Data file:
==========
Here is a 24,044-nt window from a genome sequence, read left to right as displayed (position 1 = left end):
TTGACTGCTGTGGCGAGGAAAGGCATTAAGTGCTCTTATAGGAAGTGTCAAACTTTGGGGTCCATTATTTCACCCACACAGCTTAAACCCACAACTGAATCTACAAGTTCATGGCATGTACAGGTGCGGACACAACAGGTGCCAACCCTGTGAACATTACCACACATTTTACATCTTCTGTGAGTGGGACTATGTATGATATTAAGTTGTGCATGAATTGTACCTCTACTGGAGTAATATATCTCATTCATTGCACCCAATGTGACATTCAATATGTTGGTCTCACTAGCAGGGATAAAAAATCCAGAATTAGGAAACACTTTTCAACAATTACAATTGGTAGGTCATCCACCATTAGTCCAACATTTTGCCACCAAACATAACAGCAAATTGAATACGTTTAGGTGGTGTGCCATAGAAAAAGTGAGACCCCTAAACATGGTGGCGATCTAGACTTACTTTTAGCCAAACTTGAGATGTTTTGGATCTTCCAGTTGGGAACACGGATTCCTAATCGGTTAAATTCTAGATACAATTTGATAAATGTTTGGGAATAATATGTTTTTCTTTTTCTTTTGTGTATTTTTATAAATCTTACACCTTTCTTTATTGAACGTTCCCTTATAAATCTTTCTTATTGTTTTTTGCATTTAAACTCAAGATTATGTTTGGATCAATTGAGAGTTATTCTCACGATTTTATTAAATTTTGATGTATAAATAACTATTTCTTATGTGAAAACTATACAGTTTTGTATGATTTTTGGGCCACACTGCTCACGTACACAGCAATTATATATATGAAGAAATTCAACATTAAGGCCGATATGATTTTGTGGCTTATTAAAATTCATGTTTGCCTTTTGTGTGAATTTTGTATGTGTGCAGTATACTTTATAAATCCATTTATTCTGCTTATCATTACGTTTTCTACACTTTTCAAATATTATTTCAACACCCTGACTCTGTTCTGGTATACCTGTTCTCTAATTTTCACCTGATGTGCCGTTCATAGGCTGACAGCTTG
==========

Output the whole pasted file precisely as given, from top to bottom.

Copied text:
Here is a 24,044-nt window from a genome sequence, read left to right as displayed (position 1 = left end):
TTGACTGCTGTGGCGAGGAAAGGCATTAAGTGCTCTTATAGGAAGTGTCAAACTTTGGGGTCCATTATTTCACCCACACAGCTTAAACCCACAACTGAATCTACAAGTTCATGGCATGTACAGGTGCGGACACAACAGGTGCCAACCCTGTGAACATTACCACACATTTTACATCTTCTGTGAGTGGGACTATGTATGATATTAAGTTGTGCATGAATTGTACCTCTACTGGAGTAATATATCTCATTCATTGCACCCAATGTGACATTCAATATGTTGGTCTCACTAGCAGGGATAAAAAATCCAGAATTAGGAAACACTTTTCAACAATTACAATTGGTAGGTCATCCACCATTAGTCCAACATTTTGCCACCAAACATAACAGCAAATTGAATACGTTTAGGTGGTGTGCCATAGAAAAAGTGAGACCCCTAAACATGGTGGCGATCTAGACTTACTTTTAGCCAAACTTGAGATGTTTTGGATCTTCCAGTTGGGAACACGGATTCCTAATCGGTTAAATTCTAGATACAATTTGATAAATGTTTGGGAATAATATGTTTTTCTTTTTCTTTTGTGTATTTTTATAAATCTTACACCTTTCTTTATTGAACGTTCCCTTATAAATCTTTCTTATTGTTTTTTGCATTTAAACTCAAGATTATGTTTGGATCAATTGAGAGTTATTCTCACGATTTTATTAAATTTTGATGTATAAATAACTATTTCTTATGTGAAAACTATACAGTTTTGTATGATTTTTGGGCCACACTGCTCACGTACACAGCAATTATATATATGAAGAAATTCAACATTAAGGCCGATATGATTTTGTGGCTTATTAAAATTCATGTTTGCCTTTTGTGTGAATTTTGTATGTGTGCAGTATACTTTATAAATCCATTTATTCTGCTTATCATTACGTTTTCTACACTTTTCAAATATTATTTCAACACCCTGACTCTGTTCTGGTATACCTGTTCTCTAATTTTCACCTGATGTGCCGTTCATAGGCTGACAGCTTG